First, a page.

The forecast was for rain – with a chance of salmon
"Turgid," Judy says, watching from our bridge as the silty water swirls underneath us. "Your stream is definitely turgid."
Turgid means swollen. Judy has a way with words. I would have called it muddy or floody or both, but Judy sums it up with that one word.
The stream wasn't turgid a few days ago. The autumn leaves covered a barely seeping stream. The dogs splashed in it, and we could see clear to the bottom. The sun was warm and the air crisp, and I crunched through my routine on a path lined with maple leaves.
But fall – which can run into November, because here on Vancouver Island in British Columbia, winter doesn't come until December – brings rain. Lots and lots of rain.
Last night the pelting droplets tap danced on our metal roof, giving a new meaning to quiet country living. By the afternoon the rain had changed to a steady drizzle, and I went down to meet Judy on our bridge.
The dogs are puzzled and not eager to run into the water, which is probably for the best. Dragging an 80-pound German shepherd and her larger Heinz 57 comrade in from swirling cold water is not the way I want to spend my afternoon.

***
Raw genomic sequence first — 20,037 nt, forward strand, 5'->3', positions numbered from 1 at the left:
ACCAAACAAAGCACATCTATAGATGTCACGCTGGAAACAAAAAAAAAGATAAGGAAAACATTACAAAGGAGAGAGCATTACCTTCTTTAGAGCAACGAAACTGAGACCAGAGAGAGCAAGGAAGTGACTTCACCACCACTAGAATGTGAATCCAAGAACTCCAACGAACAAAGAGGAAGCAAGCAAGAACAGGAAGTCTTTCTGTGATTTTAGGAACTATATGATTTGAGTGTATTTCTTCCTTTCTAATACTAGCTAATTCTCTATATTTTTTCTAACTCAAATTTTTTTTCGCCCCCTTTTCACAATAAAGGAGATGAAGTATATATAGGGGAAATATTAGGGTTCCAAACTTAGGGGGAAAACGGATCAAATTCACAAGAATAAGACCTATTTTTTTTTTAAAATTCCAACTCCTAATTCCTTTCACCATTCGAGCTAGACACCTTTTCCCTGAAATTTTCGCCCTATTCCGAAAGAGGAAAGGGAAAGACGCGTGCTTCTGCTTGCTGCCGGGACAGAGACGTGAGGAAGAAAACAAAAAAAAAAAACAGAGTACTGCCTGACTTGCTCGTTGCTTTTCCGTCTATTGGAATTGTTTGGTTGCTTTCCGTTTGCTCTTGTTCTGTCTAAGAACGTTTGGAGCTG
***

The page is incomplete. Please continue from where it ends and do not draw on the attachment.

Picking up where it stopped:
I don't like the wet, and neither, it seems, do the dogs.
"We should go in," I mumble through wet lips. The dogs have already headed uphill.
We start off and then behind me, I hear a "splash." I turn back toward the road and count the dogs – one, two. I turn toward Judy, who is still there but not in the creek making noise.
Again a "splash, splash" comes from near the bridge. Down by a set of small rapids, a long silvery gray shadow is moving steadily up the stream. The tail raises and propels its body forward.
The shadow swims round and is soon joined by others – some up to 18 inches long, some closer to two feet. They move into what once was a quiet stream, searching out the shallows.
Judy and I spend the afternoon counting salmon and cheering them on. We phone the neighbors. "The chum are running!" is all we need to say.
Soon all the little bridges along the stream are crowded with onlookers. Decked out in rain gear, carrying umbrellas and wearing galoshes, friends drop by to see a bit of nature. It's like a salmon block party, and now I remember why I moved here and why fall is my favorite time of year.
Later on, my husband calls. He has wondered why I haven't e-mailed to complain about the rain. He is amazed I've been outside for three hours. "How does the stream look?" he asks.
I smile to myself as I hang my rubber jacket up to drip dry.
"Turgid," I reply. "But the chum and I are lovin' it."